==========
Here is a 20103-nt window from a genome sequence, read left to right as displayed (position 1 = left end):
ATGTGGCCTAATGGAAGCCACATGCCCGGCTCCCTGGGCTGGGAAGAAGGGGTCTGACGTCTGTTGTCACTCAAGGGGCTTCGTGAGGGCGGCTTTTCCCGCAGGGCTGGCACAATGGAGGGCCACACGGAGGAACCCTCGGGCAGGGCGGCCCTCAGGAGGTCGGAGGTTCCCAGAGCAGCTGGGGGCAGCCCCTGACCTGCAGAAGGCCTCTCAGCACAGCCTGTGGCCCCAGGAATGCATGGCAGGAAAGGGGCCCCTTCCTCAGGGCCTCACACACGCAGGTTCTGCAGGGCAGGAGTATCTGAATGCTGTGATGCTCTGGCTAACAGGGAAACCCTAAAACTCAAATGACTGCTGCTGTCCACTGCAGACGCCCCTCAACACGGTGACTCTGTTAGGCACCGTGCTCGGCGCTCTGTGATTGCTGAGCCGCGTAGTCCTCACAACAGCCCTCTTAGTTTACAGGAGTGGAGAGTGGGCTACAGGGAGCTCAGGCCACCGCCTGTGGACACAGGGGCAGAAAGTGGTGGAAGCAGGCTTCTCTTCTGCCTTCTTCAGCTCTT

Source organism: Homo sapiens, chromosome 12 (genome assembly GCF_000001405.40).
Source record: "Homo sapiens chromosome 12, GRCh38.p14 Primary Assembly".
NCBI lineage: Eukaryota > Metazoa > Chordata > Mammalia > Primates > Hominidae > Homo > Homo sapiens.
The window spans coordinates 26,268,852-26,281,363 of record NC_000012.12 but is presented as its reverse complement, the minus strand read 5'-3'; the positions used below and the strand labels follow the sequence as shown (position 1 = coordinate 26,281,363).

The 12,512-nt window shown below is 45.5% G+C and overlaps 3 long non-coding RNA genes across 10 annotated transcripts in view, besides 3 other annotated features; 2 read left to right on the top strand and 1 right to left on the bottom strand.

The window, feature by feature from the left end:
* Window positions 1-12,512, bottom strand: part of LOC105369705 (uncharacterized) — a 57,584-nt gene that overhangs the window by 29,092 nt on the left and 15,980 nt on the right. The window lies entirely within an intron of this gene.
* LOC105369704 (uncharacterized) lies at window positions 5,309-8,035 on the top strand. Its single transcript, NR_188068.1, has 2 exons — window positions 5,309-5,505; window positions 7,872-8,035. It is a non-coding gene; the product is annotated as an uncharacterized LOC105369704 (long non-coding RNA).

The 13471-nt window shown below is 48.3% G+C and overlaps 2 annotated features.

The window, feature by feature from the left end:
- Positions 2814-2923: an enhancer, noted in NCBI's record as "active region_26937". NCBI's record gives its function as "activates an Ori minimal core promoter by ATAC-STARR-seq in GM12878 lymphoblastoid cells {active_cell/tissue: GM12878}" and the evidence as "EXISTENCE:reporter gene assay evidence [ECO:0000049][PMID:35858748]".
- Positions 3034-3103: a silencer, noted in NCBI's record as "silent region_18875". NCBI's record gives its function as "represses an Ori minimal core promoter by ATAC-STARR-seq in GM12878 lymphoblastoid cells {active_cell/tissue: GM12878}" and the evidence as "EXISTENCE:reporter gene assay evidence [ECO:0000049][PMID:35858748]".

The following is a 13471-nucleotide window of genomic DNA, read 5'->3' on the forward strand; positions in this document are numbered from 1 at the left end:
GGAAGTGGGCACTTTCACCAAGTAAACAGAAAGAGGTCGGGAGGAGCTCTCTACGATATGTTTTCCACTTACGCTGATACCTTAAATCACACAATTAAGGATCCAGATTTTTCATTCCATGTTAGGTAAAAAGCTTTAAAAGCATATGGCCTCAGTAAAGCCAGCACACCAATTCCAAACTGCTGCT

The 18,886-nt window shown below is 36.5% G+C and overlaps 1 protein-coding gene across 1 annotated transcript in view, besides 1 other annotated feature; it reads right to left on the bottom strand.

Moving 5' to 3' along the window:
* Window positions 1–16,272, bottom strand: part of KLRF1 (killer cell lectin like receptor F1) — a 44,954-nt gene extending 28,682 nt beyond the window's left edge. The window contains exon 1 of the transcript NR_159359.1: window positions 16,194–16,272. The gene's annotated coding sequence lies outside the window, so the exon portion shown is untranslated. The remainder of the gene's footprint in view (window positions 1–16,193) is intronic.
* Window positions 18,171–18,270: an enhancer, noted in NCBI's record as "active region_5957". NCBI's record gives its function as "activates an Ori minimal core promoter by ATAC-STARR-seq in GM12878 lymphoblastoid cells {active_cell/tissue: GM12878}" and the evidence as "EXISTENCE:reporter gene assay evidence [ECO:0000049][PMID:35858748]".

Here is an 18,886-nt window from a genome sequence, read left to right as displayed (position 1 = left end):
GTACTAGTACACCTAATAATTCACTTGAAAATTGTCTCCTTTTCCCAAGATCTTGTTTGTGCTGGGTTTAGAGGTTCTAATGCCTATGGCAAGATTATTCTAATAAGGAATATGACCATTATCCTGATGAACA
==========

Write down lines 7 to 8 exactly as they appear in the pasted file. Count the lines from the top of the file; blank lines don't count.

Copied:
The 12,512-nt window shown below is 45.5% G+C and overlaps 3 long non-coding RNA genes across 10 annotated transcripts in view, besides 3 other annotated features; 2 read left to right on the top strand and 1 right to left on the bottom strand.

The window, feature by feature from the left end: